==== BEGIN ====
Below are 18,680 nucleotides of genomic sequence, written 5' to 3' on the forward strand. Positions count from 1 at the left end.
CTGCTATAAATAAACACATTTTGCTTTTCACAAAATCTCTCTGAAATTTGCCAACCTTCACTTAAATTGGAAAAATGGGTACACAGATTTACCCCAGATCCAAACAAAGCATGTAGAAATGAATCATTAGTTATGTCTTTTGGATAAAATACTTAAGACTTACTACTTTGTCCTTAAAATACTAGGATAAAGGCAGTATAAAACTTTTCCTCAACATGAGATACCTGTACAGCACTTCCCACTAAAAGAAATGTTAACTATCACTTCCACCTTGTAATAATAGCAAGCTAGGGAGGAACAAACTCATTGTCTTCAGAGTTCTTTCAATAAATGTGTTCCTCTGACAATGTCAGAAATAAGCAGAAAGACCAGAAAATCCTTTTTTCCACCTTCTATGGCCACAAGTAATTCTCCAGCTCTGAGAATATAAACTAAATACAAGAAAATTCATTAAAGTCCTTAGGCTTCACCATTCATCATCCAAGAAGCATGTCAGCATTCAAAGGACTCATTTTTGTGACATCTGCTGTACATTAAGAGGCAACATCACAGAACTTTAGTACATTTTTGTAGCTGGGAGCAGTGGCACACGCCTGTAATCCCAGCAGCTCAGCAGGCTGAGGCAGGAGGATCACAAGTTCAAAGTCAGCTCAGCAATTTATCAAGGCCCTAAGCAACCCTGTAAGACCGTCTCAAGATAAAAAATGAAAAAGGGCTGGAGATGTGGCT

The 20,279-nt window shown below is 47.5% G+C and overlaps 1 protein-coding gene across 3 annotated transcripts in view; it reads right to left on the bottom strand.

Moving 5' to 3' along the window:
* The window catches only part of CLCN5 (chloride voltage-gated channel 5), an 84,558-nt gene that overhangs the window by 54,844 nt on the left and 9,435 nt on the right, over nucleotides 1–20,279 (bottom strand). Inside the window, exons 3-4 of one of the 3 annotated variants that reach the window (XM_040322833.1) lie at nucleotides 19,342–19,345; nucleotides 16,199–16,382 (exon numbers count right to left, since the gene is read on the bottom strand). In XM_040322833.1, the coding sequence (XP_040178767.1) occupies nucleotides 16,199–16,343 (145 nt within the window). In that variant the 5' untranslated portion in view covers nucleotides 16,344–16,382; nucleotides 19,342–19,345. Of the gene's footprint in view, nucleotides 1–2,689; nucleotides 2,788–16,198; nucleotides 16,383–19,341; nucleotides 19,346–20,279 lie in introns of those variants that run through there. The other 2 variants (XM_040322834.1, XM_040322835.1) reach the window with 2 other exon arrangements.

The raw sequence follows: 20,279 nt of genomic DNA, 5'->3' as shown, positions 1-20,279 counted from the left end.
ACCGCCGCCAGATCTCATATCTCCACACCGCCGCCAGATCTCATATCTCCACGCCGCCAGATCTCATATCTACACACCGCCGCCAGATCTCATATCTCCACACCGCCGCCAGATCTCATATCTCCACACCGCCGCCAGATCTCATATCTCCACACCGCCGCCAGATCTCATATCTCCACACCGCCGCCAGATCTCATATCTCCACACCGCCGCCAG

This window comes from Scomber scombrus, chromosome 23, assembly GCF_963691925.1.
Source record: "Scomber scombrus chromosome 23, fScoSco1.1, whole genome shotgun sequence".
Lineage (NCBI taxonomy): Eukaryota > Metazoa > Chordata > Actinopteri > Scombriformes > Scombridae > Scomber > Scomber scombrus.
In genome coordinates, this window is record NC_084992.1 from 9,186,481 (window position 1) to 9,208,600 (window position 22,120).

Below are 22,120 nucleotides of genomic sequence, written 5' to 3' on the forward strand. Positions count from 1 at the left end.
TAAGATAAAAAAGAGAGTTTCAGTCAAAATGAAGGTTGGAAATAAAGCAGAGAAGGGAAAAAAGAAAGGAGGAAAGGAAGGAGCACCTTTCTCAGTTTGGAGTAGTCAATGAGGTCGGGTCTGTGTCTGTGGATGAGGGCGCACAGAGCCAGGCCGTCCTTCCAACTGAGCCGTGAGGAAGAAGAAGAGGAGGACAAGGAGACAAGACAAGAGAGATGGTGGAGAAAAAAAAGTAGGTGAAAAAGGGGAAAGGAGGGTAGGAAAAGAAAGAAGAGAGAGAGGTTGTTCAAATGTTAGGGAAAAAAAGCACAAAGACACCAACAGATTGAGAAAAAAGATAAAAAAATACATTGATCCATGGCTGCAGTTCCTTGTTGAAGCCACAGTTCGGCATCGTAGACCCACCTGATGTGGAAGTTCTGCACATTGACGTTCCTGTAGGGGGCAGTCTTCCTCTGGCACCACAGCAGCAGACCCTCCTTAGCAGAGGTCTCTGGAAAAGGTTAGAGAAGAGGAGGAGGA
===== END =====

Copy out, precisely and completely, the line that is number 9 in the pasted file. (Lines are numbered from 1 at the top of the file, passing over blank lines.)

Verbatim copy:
Source record: "Scomber scombrus chromosome 23, fScoSco1.1, whole genome shotgun sequence".